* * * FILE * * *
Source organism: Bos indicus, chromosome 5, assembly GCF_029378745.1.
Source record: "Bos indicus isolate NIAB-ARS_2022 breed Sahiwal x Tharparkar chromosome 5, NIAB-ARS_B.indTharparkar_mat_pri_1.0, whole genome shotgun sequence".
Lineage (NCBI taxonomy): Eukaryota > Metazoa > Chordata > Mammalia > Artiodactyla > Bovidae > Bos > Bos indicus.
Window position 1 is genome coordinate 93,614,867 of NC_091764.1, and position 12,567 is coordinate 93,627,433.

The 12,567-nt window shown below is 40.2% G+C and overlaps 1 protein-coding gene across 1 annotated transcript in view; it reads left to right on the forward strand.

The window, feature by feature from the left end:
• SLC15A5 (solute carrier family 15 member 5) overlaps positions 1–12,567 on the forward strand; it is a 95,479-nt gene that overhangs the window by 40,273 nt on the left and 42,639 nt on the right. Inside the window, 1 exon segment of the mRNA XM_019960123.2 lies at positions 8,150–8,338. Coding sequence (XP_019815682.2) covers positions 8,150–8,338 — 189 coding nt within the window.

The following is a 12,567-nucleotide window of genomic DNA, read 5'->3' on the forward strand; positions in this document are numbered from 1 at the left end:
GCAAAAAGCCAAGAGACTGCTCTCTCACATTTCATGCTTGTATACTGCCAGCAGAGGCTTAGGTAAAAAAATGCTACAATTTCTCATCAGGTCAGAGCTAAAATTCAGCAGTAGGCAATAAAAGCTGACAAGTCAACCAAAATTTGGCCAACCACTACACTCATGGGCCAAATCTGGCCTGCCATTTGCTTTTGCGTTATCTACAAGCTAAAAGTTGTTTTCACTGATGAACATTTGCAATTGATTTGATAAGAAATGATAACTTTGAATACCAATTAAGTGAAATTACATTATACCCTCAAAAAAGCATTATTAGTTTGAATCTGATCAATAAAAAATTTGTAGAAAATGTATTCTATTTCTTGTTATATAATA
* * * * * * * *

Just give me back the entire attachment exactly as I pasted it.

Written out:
Source organism: Bos indicus, chromosome 5, assembly GCF_029378745.1.
Source record: "Bos indicus isolate NIAB-ARS_2022 breed Sahiwal x Tharparkar chromosome 5, NIAB-ARS_B.indTharparkar_mat_pri_1.0, whole genome shotgun sequence".
Lineage (NCBI taxonomy): Eukaryota > Metazoa > Chordata > Mammalia > Artiodactyla > Bovidae > Bos > Bos indicus.
Window position 1 is genome coordinate 93,614,867 of NC_091764.1, and position 12,567 is coordinate 93,627,433.

The 12,567-nt window shown below is 40.2% G+C and overlaps 1 protein-coding gene across 1 annotated transcript in view; it reads left to right on the forward strand.

The window, feature by feature from the left end:
• SLC15A5 (solute carrier family 15 member 5) overlaps positions 1–12,567 on the forward strand; it is a 95,479-nt gene that overhangs the window by 40,273 nt on the left and 42,639 nt on the right. Inside the window, 1 exon segment of the mRNA XM_019960123.2 lies at positions 8,150–8,338. Coding sequence (XP_019815682.2) covers positions 8,150–8,338 — 189 coding nt within the window.

The following is a 12,567-nucleotide window of genomic DNA, read 5'->3' on the forward strand; positions in this document are numbered from 1 at the left end:
GCAAAAAGCCAAGAGACTGCTCTCTCACATTTCATGCTTGTATACTGCCAGCAGAGGCTTAGGTAAAAAAATGCTACAATTTCTCATCAGGTCAGAGCTAAAATTCAGCAGTAGGCAATAAAAGCTGACAAGTCAACCAAAATTTGGCCAACCACTACACTCATGGGCCAAATCTGGCCTGCCATTTGCTTTTGCGTTATCTACAAGCTAAAAGTTGTTTTCACTGATGAACATTTGCAATTGATTTGATAAGAAATGATAACTTTGAATACCAATTAAGTGAAATTACATTATACCCTCAAAAAAGCATTATTAGTTTGAATCTGATCAATAAAAAATTTGTAGAAAATGTATTCTATTTCTTGTTATATAATA